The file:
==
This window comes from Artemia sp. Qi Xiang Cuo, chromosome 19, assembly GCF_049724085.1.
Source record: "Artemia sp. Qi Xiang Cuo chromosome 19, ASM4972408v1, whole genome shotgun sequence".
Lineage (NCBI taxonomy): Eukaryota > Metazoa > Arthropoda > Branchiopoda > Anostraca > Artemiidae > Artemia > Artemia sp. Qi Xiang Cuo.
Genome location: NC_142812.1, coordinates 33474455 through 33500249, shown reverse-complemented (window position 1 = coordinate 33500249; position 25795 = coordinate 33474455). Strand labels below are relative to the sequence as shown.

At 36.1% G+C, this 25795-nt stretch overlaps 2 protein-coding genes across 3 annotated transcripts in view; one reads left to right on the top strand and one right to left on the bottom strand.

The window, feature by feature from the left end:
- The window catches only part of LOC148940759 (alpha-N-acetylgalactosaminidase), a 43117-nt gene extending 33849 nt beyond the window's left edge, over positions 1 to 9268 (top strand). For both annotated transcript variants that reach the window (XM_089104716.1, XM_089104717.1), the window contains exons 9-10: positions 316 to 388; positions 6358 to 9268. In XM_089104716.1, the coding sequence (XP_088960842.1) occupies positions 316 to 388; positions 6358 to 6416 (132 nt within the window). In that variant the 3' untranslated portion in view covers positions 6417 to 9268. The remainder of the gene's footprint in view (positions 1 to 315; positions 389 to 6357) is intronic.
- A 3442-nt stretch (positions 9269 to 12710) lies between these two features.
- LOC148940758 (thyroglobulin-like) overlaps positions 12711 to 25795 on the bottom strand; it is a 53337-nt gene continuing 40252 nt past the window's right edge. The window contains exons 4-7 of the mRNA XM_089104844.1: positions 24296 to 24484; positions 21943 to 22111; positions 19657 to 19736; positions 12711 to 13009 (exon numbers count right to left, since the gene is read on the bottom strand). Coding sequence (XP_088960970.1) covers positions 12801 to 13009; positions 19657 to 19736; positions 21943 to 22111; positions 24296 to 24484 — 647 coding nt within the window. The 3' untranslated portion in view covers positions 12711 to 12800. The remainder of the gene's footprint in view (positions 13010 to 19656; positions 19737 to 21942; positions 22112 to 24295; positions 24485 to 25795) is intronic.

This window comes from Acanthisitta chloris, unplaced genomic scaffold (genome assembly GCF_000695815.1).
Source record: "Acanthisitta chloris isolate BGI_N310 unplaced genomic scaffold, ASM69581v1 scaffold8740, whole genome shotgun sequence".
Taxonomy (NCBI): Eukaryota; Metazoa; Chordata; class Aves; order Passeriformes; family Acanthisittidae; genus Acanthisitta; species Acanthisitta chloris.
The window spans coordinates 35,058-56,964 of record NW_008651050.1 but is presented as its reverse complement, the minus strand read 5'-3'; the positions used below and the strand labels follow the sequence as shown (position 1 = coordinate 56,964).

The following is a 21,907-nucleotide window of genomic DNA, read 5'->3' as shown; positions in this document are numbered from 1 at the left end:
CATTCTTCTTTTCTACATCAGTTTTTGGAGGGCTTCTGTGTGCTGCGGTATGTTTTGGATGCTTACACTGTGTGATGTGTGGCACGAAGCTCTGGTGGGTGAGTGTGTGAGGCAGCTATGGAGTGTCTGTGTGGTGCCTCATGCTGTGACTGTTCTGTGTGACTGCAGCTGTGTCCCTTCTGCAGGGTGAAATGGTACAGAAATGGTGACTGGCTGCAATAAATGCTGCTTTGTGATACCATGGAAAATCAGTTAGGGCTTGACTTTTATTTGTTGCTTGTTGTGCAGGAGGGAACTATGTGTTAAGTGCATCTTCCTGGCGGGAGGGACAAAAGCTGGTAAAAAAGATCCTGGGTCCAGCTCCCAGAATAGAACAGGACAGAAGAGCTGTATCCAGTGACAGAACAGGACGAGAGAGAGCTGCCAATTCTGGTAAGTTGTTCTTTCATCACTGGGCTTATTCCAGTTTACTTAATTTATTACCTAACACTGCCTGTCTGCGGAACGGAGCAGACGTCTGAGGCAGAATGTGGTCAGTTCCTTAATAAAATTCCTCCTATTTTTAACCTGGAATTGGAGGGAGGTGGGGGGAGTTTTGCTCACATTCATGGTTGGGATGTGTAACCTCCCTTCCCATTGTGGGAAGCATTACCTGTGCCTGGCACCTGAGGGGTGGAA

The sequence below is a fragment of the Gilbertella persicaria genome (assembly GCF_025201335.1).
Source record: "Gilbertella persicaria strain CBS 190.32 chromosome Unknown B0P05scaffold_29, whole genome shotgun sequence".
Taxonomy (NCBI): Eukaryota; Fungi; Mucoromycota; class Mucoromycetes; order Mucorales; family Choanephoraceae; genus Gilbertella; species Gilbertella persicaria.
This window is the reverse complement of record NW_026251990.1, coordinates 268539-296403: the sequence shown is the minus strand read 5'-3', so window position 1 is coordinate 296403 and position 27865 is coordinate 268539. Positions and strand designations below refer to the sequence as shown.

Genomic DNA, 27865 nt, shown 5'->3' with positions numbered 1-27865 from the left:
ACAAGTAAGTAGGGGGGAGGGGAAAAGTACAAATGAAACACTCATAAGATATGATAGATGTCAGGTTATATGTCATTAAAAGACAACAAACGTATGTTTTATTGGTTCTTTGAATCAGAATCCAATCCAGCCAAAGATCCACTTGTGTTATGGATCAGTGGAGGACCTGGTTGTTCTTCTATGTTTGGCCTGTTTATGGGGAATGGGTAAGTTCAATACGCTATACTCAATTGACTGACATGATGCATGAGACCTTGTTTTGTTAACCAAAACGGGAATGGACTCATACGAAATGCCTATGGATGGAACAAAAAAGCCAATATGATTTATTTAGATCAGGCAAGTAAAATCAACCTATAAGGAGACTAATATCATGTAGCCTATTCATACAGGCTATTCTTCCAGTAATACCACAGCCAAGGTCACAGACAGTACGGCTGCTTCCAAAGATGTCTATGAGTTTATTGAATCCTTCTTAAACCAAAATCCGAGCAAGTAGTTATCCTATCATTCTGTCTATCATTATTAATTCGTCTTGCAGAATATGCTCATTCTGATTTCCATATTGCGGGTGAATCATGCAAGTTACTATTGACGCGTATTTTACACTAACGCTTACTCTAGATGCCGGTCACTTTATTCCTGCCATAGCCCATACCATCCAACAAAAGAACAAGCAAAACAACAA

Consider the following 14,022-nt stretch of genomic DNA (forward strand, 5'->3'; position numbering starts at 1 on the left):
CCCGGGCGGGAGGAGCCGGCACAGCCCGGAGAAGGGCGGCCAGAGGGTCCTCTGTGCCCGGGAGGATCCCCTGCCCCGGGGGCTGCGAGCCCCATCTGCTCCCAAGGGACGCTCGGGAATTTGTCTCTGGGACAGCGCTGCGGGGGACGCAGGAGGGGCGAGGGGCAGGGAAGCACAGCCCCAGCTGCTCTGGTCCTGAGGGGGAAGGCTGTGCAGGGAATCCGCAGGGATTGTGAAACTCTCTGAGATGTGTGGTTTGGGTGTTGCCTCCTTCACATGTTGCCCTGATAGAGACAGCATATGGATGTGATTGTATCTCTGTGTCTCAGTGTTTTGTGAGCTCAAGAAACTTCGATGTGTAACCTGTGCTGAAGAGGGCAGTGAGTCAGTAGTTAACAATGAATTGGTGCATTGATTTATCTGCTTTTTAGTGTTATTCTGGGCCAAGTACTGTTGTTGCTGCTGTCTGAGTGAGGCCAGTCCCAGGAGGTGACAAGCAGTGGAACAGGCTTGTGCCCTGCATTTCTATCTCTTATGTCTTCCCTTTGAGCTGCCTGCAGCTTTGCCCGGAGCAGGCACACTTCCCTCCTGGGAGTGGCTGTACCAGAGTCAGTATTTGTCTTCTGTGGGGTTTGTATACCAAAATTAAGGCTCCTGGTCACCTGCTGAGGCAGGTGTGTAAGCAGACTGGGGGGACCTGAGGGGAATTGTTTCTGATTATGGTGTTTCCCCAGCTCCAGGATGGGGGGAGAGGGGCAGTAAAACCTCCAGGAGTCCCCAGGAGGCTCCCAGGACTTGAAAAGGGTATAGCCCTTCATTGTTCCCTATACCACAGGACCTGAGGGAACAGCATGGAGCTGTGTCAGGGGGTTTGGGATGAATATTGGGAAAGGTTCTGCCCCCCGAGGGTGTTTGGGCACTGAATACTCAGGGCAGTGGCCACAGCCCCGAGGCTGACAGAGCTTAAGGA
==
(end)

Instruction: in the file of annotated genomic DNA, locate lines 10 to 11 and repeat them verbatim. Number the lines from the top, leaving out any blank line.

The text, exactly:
This window comes from Acanthisitta chloris, unplaced genomic scaffold (genome assembly GCF_000695815.1).
Source record: "Acanthisitta chloris isolate BGI_N310 unplaced genomic scaffold, ASM69581v1 scaffold8740, whole genome shotgun sequence".